A Marketing Director was at a coffee shop in Austin, Texas when he saw a young man working on designing an advertisement on his laptop. The ad was one of the best he’d seen. The Marketing Director complimented the young man on the quality of his work and asked him if he was in college.
In 2014, sometime after dropping out of college (or getting kicked out, depending on whom you ask) and being dumped by my girlfriend, I started getting my first job offers and freelance clients.
I had no degree and no more than a bit of sporadic work experience from my family’s company, yet opportunities started coming my way from industries ranging from commercial real estate to technology.
I was able to get these opportunities by testing two assumptions:
1) Most job “requirements” are negotiable. What employers mean when they say “degree required” is really “value creation ability required.” They want someone who they trust will create more value for their company than they take out in wages. There are better ways to show this than a degree.
2) The common sense job getting strategies are nonsense. What worked in a world where degrees and education were scarce no longer applies when everyone and your grandma have a bachelors degree, volunteered to build a pipe in South America, and a did a summer internship. When everyone is getting mediocre results doing something one way, maybe it’s time to try it another. That’s what I did.
Within a year or so I’d made over $100,000 and not long after became the Director of Marketing at a startup. Life has been a bit of a fairy tale since.
The steps I took to get from 20 year old college dropout to everything that has come my way in the past two years are simple, reproducible, and scalable as you continue you career beyond your first job.
Some may be counter-intuitive to what you’ve been taught, but what worked when I got started still works, and I’ve added considerably to it as I’ve gotten more experience in the real world.
In fact they’re more relevant than ever.
It dawned on me the other day that I would have still been in college this past semester.
Looking back now on the past 6 months or so, it’s interesting to think what I would have been doing if I were in school vs what I actually did instead. My college life is a world away from my life in the real world since dropping out. [Read more…]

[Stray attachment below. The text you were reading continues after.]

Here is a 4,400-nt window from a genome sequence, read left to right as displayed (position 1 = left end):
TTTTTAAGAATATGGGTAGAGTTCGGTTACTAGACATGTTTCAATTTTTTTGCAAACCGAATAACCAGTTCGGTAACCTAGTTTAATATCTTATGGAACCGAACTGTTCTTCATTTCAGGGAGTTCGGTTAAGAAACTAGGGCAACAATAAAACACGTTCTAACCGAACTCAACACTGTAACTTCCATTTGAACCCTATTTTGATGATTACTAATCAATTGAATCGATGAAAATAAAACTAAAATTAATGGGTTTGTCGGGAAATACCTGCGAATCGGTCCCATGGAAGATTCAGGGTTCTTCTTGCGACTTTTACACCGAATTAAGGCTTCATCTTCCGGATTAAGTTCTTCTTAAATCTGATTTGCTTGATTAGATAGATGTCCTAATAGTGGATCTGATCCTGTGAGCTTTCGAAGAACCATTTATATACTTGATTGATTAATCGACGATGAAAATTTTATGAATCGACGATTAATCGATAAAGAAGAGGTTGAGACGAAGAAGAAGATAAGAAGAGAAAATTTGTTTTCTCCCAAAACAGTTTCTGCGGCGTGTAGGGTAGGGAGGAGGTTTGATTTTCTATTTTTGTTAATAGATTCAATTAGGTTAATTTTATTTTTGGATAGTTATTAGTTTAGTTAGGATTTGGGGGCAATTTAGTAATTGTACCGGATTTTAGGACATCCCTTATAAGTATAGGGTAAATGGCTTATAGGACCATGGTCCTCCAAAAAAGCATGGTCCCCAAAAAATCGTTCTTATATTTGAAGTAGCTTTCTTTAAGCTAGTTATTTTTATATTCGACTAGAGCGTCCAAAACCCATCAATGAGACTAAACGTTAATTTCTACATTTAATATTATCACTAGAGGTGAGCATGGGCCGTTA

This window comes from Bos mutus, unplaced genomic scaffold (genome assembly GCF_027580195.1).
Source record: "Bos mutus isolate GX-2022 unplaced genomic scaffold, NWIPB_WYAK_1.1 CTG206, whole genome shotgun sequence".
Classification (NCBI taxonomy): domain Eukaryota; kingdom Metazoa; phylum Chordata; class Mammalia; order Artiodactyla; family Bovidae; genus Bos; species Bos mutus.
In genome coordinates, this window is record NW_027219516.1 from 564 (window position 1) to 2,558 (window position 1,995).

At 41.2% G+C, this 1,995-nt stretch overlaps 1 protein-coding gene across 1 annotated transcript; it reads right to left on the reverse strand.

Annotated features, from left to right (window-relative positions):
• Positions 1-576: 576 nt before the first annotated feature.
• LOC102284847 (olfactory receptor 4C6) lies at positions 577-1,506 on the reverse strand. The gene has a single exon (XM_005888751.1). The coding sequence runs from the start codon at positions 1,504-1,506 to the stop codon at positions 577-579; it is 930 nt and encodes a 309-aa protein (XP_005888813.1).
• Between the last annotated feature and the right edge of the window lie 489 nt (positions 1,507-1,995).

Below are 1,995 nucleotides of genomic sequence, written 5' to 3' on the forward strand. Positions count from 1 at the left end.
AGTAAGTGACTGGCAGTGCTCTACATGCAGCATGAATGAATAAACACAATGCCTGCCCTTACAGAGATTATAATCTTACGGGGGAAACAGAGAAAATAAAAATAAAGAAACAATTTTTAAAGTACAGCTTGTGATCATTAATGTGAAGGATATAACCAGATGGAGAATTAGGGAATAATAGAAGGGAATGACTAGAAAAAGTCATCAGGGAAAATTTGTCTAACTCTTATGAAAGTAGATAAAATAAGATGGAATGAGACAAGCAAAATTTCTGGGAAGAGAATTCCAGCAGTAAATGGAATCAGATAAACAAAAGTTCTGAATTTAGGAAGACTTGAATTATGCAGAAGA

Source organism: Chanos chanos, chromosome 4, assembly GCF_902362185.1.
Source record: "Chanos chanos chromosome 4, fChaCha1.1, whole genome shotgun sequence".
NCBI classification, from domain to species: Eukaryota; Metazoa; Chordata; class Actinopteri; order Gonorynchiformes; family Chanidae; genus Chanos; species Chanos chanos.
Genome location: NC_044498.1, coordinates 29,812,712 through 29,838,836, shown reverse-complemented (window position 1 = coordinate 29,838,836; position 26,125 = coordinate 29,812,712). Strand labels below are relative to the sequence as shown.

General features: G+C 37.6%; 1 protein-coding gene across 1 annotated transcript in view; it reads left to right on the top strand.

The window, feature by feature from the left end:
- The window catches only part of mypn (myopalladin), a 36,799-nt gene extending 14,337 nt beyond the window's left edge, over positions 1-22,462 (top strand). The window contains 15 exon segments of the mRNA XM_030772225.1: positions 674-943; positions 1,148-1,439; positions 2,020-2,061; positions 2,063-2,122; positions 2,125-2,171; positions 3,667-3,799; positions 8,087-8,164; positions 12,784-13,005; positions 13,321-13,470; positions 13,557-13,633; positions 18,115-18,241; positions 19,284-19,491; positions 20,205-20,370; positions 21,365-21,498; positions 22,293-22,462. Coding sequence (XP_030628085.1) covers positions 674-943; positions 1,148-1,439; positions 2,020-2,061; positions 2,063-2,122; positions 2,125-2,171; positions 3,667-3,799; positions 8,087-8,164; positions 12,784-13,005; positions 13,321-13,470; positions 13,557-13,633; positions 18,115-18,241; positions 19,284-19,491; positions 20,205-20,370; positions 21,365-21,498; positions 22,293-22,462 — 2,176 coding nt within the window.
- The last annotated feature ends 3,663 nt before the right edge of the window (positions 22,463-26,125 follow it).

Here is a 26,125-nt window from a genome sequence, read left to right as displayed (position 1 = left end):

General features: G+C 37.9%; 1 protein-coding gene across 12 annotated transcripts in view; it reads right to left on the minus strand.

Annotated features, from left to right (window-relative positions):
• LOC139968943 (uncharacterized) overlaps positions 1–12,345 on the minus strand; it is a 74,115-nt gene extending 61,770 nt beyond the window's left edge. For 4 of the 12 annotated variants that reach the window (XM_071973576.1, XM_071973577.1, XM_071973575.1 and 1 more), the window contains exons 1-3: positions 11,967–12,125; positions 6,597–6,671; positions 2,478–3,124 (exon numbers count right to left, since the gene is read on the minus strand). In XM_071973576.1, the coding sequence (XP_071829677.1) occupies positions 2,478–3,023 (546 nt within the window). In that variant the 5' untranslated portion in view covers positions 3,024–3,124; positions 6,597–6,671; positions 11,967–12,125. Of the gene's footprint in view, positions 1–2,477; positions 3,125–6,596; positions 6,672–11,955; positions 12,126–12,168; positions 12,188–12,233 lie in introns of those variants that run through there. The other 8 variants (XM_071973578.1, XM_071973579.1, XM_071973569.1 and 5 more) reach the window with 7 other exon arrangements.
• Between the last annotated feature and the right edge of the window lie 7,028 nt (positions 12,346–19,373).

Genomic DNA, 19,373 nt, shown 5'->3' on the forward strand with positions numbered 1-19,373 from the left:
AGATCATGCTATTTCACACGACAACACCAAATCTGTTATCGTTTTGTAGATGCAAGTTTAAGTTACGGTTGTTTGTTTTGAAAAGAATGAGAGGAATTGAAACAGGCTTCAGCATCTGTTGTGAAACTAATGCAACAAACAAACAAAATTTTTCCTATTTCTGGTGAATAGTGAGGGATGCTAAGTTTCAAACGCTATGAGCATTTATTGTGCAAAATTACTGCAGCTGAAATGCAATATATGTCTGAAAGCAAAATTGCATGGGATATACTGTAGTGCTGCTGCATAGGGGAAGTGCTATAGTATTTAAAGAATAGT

Two people want a job at a growing startup.
Person One sends in his application and resume. He’s confident, because he’s put hours into it, digging up every award, achievement and accolade to his name since high school. He’s confident because on paper, he looks like the ideal candidate. He was the captain of his sports teams and the senior class president. He made excellent grades in college and he studied abroad. He interned for a political campaign. He’s a natural leader, his resume says, and he works well with others. He’s a shoe in, everyone tells him.
But he doesn’t realize that hundreds of others applying have the same, or similar, resume. They’ve all jumped through the hoops, played by the same rules, interned here and there. They’ve all been told their entire lives that they’re the best and brightest — their resumes speak for themselves, they think.
Person Two sends an application, but it’s different from all the others. The resume is there, but it’s restrained. He included only enough to let the team know about him, but not enough to distract them from what he wants them to focus on — his value proposition. He spent the days leading up to the application learning about the business, its industry, its digital presence, its successes and its failures.
He asked himself, “What can I do, Day 1 on the job, to create value for this company? What can I do long term that justifies bringing me on board?” He’s not afraid to tell them, “Here’s what I would be doing differently. Here’s how I would do things better than you’re doing them now.” He identifies and outlines a few of these and offers some relevant skills he has and steps he would take towards accomplishing them.
His application is NOT just about him, it’s about them. It’s about the things they know they need and the things they don’t yet know they need, and how he would create both if he were on the team.
Who do you think gets hired?
Your resume doesn’t mean as much as it used to.
The credential you paid hundreds of thousands of dollars for? Most people applying have one.
That study abroad semester where you partied your way across Europe? You aren’t unique.
That “A” you got on a term paper? So did the other applicants.
You did Greek life? Great, that tells me very little.
We live in a period of resume inflation.
When you apply to a job, you’re competing with hundreds, if not thousands, of people who are, on paper, just as qualified as you.
So if you want that job, if you want to stand out, if you want to be the person that is “a shoe in,” you don’t need a resume, you need a value proposition.